In our first episode we meet Audie and Lucy from Berlin Kombucha Society – a new drinks company based in Berlin offering small-batch seasonal fruit and veggie flavoured kombucha: it’s raw, it’s naturally bubbly, it’s stored in stylishly designed glass flip-top bottles, and it’s likely stocked in a cafĂ© in your kiez.

The Burp podcast is hosted by Elizabeth Rushe. Now repeat after me: a symbiotic-colony-of-bacteria-and-yeast!

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Look for the Berlin Kombucha Society bottle next time you reach for a beverage in your local caff.

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The vibrant colour of this apple & blueberry kombucha by BKS

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Audie and Lucie of Berlin Kombucha Society

Inner City Greens – Botanical Garden Blankenfelde

Growing your own food and sourcing local products like honey and err, cake is easier than you think in Berlin. Imagine a place just a short bike ride from the bustling Eberswalder U Bahn station where you can:

Bask in vast fields of wildflowers,

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Wander down laneways of apple trees,

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Enjoy fallow deer nibbling grass gently from your hand,

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Learn about beekeeping and take home a jar of Pankow honey,

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Pay a visit to the cactii,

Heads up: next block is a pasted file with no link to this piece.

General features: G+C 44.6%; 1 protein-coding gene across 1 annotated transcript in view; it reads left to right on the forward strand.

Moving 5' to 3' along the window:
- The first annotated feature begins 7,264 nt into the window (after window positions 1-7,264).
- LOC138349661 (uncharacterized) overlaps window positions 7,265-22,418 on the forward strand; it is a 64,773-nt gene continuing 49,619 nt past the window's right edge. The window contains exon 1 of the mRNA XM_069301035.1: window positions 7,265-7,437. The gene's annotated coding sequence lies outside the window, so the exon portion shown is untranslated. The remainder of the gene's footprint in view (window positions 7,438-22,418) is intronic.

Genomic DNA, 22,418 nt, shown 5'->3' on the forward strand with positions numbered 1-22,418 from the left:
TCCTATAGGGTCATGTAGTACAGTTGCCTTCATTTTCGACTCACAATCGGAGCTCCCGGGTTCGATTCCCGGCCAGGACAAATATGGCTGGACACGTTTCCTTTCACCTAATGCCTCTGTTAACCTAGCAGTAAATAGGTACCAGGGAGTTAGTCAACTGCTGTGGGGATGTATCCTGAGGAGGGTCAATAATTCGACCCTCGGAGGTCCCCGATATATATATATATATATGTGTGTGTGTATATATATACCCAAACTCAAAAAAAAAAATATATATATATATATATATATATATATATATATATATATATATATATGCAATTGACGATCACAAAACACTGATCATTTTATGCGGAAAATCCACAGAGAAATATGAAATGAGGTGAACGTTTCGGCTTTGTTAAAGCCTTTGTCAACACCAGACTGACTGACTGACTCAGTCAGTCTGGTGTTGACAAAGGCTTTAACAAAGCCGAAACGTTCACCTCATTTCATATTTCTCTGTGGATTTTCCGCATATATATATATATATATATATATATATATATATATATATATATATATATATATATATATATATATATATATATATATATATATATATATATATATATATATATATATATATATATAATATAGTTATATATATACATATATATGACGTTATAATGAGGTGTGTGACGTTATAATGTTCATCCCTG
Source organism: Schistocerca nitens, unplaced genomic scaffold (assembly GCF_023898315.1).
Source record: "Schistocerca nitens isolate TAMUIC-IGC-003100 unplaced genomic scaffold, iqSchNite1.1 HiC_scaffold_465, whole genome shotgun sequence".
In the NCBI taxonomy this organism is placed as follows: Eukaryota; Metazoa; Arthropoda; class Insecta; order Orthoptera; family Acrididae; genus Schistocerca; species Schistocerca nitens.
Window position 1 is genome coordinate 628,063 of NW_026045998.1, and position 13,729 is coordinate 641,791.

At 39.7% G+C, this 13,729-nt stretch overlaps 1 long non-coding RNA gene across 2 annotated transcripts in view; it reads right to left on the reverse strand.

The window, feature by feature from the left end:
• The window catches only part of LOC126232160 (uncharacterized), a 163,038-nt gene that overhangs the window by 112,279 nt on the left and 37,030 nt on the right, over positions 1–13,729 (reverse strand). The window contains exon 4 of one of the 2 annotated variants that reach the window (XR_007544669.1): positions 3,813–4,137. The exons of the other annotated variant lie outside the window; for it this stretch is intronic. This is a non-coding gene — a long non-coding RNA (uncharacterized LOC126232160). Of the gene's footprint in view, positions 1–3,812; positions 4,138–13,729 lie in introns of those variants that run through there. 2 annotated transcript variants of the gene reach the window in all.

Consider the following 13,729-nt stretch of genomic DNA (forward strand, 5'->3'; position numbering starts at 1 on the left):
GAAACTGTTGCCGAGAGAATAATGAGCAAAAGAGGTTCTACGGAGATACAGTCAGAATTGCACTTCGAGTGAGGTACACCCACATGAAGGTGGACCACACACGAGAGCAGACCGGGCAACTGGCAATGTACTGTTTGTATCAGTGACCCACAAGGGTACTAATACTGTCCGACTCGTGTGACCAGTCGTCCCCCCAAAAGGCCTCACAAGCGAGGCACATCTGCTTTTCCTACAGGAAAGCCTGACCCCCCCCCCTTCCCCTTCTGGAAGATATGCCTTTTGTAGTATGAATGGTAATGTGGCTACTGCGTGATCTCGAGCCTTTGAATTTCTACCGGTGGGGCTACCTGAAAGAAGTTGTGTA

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Grow over 25 varieties of vegetables and herbs on your plot to take home,

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And eat a slice of home made cake?

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That place is the Blankenfelde Botanic Garden!

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Only a 30 minute enjoyable bike ride from U Bahn Eberswalder, and you’re there. The Botanischer Volkspark Blankenfelde-Pankow dates back to 1909 and was a fruit and vegetable garden during both world wars. These days it’s a public park with a coffee shop, community garden, apiary and deer park – aka heaven. The first week I discovered the park I couldn’t get enough and visited three times.

The Bauerngarten community garden in the middle of the Botanic Garden is a wonderful initiative where you can rent a plot for a year – and you get to take home over 25 varieties of veggies and herbs during the growing season. The team provides you with seedlings, young plants, compost, manure, tools and advice. You can also just come to buy plants if you already have a garden.

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We collected some fallen apples (not sure if this was naughty or not) and bought a jar of Pankow honey from CafĂ© Mint – the botanical garden coffee shop with a beautiful range of homemade cakes. There are beekeeping courses on weekends starting again April 2016.

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Photos and text © Elizabeth Rushe 2015

Watermelon Salad Bowl

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We’ve all carried a watermelon at some stage. This time, carry that watermelon with pride, you’ll be putting together a delectable summer salad (and perhaps cocktails for two).

Watermelons are awesome because i) they are watermelons and ii) you can use them as the serving bowl!!!!! How cool is that. We like that.

This salad couldn’t be easier. Assemble your ingredients: